Is there anything worse than watching a comedy where all involved are so committed and feel so sure that what they’re doing is hilarious only it isn’t? -- quite the exact opposite actually. And as it played out, it is kind of amazing how closely the film stuck to the original version, getting sidetracked on a couple of occasions to take even broader potshots at JAWS and the Airport franchise. Granted, the one area that Queen Kong actually improves on Kong ‘76 is the dinosaur combat in the jungles of Lazinga. The gorilla suit is pretty awful, yes, and the efforts to chroma-key her into the action is even gawdawfuler, but that rubberized T-Rex and Pterodactyl were honestly pretty great and could’ve used more screen time.
Alas, we’re mostly stuck with the human element, and once Ray is rescued and the ape is captured, it’s off to London where she will be put on display -- only the slimy promoter won’t let them do it until they cover the lady ape’s bare boobies for reasons of standards and practices. By now, Ray has had a change of heart and has fallen for the old girl; and so, when Queen Kong inevitably escapes, shreds her bra, and manages to track him down after the requisite property damage, he realizes everyone hates her only because this Kong is a woman, and then rallies the women of London to come to their rescue, resulting in a riot of female liberation and eventual deportation of the lady Kong back to Lazinga.
A pox on this whole enterprise, says I. And I’m not alone. According to his memoir, star Robin Askwith said he and co-star Rula Lenska were also “aghast” at how bad the finished film turned out and were thankful for the lawsuit, hoping it would never see the light of day. A veteran of the Confessions… series, poor man’s Mick Jagger Askwith was no stranger to this kind of sexual farce, having done it as a window cleaner, a pop performer, a summer camp counselor, and now, a dudette in distress.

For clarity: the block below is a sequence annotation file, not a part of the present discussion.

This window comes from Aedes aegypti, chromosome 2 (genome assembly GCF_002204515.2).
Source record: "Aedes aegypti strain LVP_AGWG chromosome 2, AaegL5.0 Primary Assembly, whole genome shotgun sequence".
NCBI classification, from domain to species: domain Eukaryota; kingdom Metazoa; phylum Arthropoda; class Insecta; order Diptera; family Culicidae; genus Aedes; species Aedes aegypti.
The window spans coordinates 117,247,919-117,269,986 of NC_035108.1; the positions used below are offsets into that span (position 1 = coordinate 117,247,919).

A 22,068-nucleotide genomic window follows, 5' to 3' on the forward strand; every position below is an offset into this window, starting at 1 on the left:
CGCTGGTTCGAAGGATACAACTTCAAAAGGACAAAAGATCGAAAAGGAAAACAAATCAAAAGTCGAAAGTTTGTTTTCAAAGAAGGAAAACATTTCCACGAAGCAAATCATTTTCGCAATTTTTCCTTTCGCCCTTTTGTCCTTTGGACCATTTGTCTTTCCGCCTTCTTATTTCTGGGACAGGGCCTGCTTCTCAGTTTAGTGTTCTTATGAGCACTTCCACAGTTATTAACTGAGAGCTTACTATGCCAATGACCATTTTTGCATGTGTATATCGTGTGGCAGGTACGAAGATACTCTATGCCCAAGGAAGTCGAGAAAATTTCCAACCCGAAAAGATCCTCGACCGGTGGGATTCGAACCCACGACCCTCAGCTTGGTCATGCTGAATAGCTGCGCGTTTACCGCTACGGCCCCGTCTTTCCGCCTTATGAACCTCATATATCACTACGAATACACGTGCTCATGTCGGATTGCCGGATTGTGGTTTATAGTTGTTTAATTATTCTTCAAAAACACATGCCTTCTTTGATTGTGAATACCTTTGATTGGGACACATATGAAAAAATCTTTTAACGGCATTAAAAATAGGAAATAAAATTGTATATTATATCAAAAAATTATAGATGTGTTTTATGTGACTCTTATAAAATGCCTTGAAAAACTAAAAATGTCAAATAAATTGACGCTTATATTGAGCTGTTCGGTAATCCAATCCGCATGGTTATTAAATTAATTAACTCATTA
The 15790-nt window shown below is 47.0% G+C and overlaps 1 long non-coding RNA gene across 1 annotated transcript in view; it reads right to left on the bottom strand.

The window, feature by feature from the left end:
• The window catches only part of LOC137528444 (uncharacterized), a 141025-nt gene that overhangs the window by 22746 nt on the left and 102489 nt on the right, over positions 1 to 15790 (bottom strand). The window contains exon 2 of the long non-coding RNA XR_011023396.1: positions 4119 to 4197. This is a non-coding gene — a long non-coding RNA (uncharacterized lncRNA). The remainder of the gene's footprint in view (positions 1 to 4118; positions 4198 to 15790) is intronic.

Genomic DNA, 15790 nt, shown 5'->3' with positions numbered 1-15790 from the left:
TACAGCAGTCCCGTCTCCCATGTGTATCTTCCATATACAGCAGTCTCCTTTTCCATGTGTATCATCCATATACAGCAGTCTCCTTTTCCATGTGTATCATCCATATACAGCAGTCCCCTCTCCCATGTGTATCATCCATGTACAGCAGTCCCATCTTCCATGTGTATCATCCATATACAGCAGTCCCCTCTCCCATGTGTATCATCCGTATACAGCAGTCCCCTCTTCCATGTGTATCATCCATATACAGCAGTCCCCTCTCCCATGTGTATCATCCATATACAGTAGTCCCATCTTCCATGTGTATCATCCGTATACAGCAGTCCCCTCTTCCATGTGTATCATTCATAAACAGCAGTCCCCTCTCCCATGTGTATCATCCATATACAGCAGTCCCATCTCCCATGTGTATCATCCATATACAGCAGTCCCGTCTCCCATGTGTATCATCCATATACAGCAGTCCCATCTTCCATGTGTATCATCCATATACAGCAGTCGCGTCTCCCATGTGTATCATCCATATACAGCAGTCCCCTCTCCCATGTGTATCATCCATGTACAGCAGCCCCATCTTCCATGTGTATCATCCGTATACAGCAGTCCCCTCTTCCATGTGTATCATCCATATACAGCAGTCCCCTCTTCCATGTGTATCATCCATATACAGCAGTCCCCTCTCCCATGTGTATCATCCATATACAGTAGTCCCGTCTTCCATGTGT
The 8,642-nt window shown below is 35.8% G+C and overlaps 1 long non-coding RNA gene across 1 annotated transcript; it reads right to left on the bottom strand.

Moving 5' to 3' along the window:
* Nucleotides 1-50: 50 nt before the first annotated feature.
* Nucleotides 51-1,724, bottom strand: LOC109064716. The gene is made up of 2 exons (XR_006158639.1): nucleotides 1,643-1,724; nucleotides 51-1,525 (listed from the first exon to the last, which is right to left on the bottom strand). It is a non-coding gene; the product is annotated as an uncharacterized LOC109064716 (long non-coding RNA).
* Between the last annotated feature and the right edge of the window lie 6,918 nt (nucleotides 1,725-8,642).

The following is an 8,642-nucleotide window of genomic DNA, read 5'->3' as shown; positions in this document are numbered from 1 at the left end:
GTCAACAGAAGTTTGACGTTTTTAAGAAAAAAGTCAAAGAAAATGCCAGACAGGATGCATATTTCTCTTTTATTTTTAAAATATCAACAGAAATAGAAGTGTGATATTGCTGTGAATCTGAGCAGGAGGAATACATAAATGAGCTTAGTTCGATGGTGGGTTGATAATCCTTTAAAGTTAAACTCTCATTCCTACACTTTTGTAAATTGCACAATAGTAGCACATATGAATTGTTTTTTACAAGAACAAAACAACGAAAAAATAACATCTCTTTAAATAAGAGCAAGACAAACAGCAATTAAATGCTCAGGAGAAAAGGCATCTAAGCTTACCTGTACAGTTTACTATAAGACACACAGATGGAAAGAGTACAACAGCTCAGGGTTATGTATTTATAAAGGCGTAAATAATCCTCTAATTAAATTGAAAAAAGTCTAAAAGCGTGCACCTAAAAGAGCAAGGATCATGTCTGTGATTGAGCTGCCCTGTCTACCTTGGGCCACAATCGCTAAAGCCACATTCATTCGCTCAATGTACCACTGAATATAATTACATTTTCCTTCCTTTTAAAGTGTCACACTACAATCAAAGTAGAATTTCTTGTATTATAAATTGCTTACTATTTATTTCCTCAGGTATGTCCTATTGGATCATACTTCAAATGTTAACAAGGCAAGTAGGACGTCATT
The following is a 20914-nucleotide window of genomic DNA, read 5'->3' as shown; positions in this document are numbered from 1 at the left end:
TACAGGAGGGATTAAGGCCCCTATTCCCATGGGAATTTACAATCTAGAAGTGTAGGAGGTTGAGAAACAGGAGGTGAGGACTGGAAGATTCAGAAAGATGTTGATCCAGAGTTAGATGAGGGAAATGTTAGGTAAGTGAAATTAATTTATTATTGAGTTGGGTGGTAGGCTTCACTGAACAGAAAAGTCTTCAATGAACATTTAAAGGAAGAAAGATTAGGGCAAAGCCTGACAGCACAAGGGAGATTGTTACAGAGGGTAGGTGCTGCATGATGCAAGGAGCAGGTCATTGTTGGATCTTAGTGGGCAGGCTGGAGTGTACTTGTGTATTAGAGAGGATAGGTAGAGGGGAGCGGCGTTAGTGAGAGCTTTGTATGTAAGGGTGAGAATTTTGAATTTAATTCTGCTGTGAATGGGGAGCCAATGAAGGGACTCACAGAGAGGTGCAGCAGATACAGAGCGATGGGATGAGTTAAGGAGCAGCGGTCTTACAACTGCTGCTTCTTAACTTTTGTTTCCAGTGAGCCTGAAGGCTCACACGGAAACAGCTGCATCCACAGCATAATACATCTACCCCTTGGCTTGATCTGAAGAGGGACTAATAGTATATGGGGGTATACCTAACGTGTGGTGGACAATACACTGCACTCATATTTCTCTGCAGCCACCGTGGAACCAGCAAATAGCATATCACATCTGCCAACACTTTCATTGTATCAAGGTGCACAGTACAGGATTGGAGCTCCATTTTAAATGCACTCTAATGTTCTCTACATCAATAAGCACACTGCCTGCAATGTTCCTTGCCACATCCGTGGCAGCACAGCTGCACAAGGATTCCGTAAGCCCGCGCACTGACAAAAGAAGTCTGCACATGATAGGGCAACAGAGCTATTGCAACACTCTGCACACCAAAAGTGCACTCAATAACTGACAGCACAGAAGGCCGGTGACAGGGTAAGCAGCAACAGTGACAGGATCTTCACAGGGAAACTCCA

Feeling like one big inside joke that everyone is in on except you, as I struggle for anything nice to say about Queen Kong I will leave you with my theory on anti-comedy: You might not think there is anything worse than a bad comedy but there is such a thing as anti-comedy, which is essentially a volatile humor vacuum of biblical proportions. And like with matter and antimatter, if the two substances ever came into contact with each other, and if there is enough of each, we’re talking an extinction level explosive discharge. I think the same thing is theoretically possible if any actual comedy ever came into contact with anti-comedy. Thankfully, Queen Kong was consistently up to the task, leaving this hypotheses in the realm of the hypothetical. So, yay, for that.
What is Hubrisween? This is Hubrisween. And now, Boils and Ghouls, be sure to follow this linkage to keep track of the whole conglomeration of reviews for Hubrisween right here. Or you can always follow we collective head of knuckle on Letterboxd. That's 17 down, and the absolute worst film in the line-up in the can, with only nine more to go!
Queen Kong (1976) Cine-Art München :: Dexter Film London / EP: Keith Cavele / P: Virgilio De Blasi / D: Frank Agrama / W: Frank Agrama, Ronald Dobrin, Fabio Piccioni / C: Ian Wilson / E: David Campling / M: Pepper / S: Robin Askwith, Rula Lenska, Valerie Leon, Roger Hammond, John Clive, Carol Drinkwater